Blackberry Brambles

at Elderslie Farm | Kechi, KS

Picking the huge, juicy blackberries in our brambles has become a summer highlight for families and friends near and far.

2024 Season

Click here to sign up to pick berries!

See below for additional information.

YOU-PICK INFORMATION

RESERVATIONS & TICKETS

During blackberry season, registrations are posted on our Events Page

Berry Ferry tickets are required for picking as the brambles cannot be reached by foot. Reserve your seat(s) on the berry ferry AND select how many pails you would like to fill with berries. Our you-pick pails are two quarts each. Groups may share pails. 

Availability is posted each Thursday at 8 a.m. for the following week. 

Follow us on Facebook and Instagram for last-minute openings!

Picking times are generally between 8 and noon and are indicated on the sign-ups.

Please note that You-Picks generally fill up within a couple of minutes.

 

BERRY FERRY INFORMATION

The Berry Ferry will transport you to the blackberry brambles — just a quick 5 minute ride!

Kids 3 and under ride the ferry for free! All other riders, please purchase a ticket for the Berry Ferry as seats are limited.


CANCELLATION POLICY

All ticket and pail sales are final. Due to the high volume of traffic, we are unable to offer a refund in the event that you cannot make your reservation. You are welcome to give your ticket to someone else. Just email us at hello@eldersliefarm.com to let us know the name of the person you will be transferring it to.

In the event of rain, picking will carry on! If there are severe storms or lightning, we will notify you of any cancellations and refunds will be issued.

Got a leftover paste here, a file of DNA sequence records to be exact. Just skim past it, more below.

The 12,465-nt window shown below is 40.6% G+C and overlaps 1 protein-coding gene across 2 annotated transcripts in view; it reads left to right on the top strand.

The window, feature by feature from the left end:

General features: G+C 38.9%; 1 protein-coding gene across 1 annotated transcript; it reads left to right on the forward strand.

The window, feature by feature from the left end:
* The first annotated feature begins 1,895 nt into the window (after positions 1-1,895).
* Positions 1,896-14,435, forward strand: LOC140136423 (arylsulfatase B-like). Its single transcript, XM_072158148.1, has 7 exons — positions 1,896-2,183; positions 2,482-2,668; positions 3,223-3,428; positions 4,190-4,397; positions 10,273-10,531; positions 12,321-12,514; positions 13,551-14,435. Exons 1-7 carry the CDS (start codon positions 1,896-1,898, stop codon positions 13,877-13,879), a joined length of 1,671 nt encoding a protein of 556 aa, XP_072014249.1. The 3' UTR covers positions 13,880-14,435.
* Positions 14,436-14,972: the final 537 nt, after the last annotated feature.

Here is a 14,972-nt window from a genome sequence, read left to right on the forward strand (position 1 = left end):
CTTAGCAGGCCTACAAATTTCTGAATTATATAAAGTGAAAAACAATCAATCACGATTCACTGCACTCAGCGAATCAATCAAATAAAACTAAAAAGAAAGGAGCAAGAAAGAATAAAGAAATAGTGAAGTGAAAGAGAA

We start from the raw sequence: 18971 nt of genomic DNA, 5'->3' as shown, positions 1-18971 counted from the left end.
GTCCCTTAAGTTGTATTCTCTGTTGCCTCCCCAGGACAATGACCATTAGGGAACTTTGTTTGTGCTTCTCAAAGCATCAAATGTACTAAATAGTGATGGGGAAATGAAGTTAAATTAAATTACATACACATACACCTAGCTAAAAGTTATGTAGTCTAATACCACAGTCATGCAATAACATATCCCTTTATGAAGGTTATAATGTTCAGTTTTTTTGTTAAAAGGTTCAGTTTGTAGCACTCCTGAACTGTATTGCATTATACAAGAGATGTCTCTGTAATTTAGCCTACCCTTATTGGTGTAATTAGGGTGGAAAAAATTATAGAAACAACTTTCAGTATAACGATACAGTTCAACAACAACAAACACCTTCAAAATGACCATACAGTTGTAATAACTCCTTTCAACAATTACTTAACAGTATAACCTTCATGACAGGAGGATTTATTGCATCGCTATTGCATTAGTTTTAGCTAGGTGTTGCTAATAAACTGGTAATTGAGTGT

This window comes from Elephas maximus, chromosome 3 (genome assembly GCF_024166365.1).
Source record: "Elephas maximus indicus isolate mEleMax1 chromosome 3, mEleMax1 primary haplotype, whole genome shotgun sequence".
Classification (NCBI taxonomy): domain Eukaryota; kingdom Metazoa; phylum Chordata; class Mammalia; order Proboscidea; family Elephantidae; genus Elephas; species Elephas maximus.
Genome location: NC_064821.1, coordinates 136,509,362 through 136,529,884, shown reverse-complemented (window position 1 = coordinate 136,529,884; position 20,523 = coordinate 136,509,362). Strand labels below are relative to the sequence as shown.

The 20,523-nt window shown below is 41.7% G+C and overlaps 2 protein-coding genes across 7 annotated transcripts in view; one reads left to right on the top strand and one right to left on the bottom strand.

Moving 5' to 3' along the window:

ADDITIONAL INFORMATION

You-Pick Notes
 
  • Please arrive 10 minutes before your picking reservation time.
  • The Berry Ferry runs every 15 minutes or so.
  • Taste three then put the rest in the pail and leave room for the lid. 
  • Please monitor your children.
  • Snap on the lid when you’re finished picking.
  • Our berries are thornless – no gloves are needed.
  • The aisles between the berries in the bramble are grass (occasionally damp but not muddy).
  • No special clothing is required, but tennis shoes or walking shoes are encouraged.
  • Our brambles are well manicured and do not require gloves.
  • The ground is not level in the bramble. Persons with crutches or other walking impairments should use caution or remain at the Bramble Café during picking.
Purchasing Pre-picked Berries

A limited quantity of pre-picked blackberries will be available for sale in half-pints in the Market at Elderslie Farm.

Please note: the Market is self-serve. Our payment kiosk accepts credit-cards.

Keeping Berries Fresh

Once you pick or purchase blackberries, refrigerate or cool them as soon as possible to preserve their shelf life. Consider bringing a cooler to store your berries in if you are staying for breakfast or lunch at Bramble Cafe or picking up FroYo, cheese, or other treats in the Market. Once you get your berries home and in the fridge, you should have 3-5 days of good shelf life. Do not wash berries before storing but do give them a rinse before eating.

To freeze berries, you may leave them in the pail and put them in the freezer or divide them into Ziploc bags in desired amounts to use for later. Or, to maintain their shape, place individual berries on a cookie sheet in the freezer, then move them to a Ziploc bag.

Our Berry Care Practices

We use natural practices in our brambles. We use compost, digested fish and minerals as the basis of our fertility program. We use neem oil, beneficial bacteria, seaweed extract, and elemental products to help sustain plant health and encourage insect balance. Our sprays used on the plant canopy are 100% natural products. We strive to use cultural practices like pruning to manage insects and diseases. 

History of the Brambles

The story of the blackberries at Elderslie is rooted in curiosity, soul-searching and the 2008 market crash. (When you see George, ask about the composting toilets.)

In 2009, George began traveling to fruit farms in Kansas. Everyone had apple trees, and some people had peach trees. Most had a smattering of other small fruits that they were interested in but did not do too much with. But multiple times, George heard the comment, “oh, when those blackberries go, you cannot stop people from getting into them.”

 

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